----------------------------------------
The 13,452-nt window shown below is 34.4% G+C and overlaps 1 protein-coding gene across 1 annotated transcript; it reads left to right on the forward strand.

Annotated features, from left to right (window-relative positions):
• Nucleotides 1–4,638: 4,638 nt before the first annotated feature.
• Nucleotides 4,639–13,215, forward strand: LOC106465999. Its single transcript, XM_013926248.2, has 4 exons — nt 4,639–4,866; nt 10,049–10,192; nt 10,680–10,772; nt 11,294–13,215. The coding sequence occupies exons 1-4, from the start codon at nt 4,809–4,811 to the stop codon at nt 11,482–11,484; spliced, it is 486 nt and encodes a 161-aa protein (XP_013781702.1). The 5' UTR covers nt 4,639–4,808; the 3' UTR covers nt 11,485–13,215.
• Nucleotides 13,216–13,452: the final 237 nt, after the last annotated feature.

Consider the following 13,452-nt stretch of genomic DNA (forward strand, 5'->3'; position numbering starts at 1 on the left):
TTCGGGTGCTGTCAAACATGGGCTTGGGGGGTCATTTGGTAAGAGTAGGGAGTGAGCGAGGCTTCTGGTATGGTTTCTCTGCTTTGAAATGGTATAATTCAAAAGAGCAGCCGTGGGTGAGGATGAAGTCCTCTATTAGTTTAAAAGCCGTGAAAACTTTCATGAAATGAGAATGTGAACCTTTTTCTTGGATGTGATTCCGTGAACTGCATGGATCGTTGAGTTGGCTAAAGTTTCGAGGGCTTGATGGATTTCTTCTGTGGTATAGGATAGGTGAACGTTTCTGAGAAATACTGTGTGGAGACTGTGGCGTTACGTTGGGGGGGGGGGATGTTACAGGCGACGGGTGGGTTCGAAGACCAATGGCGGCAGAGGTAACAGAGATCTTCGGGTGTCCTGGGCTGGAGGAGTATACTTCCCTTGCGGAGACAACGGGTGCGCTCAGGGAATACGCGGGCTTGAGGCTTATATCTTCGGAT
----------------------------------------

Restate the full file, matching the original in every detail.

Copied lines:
The 13,452-nt window shown below is 34.4% G+C and overlaps 1 protein-coding gene across 1 annotated transcript; it reads left to right on the forward strand.

Annotated features, from left to right (window-relative positions):
• Nucleotides 1–4,638: 4,638 nt before the first annotated feature.
• Nucleotides 4,639–13,215, forward strand: LOC106465999. Its single transcript, XM_013926248.2, has 4 exons — nt 4,639–4,866; nt 10,049–10,192; nt 10,680–10,772; nt 11,294–13,215. The coding sequence occupies exons 1-4, from the start codon at nt 4,809–4,811 to the stop codon at nt 11,482–11,484; spliced, it is 486 nt and encodes a 161-aa protein (XP_013781702.1). The 5' UTR covers nt 4,639–4,808; the 3' UTR covers nt 11,485–13,215.
• Nucleotides 13,216–13,452: the final 237 nt, after the last annotated feature.

Consider the following 13,452-nt stretch of genomic DNA (forward strand, 5'->3'; position numbering starts at 1 on the left):
TTCGGGTGCTGTCAAACATGGGCTTGGGGGGTCATTTGGTAAGAGTAGGGAGTGAGCGAGGCTTCTGGTATGGTTTCTCTGCTTTGAAATGGTATAATTCAAAAGAGCAGCCGTGGGTGAGGATGAAGTCCTCTATTAGTTTAAAAGCCGTGAAAACTTTCATGAAATGAGAATGTGAACCTTTTTCTTGGATGTGATTCCGTGAACTGCATGGATCGTTGAGTTGGCTAAAGTTTCGAGGGCTTGATGGATTTCTTCTGTGGTATAGGATAGGTGAACGTTTCTGAGAAATACTGTGTGGAGACTGTGGCGTTACGTTGGGGGGGGGGGATGTTACAGGCGACGGGTGGGTTCGAAGACCAATGGCGGCAGAGGTAACAGAGATCTTCGGGTGTCCTGGGCTGGAGGAGTATACTTCCCTTGCGGAGACAACGGGTGCGCTCAGGGAATACGCGGGCTTGAGGCTTATATCTTCGGAT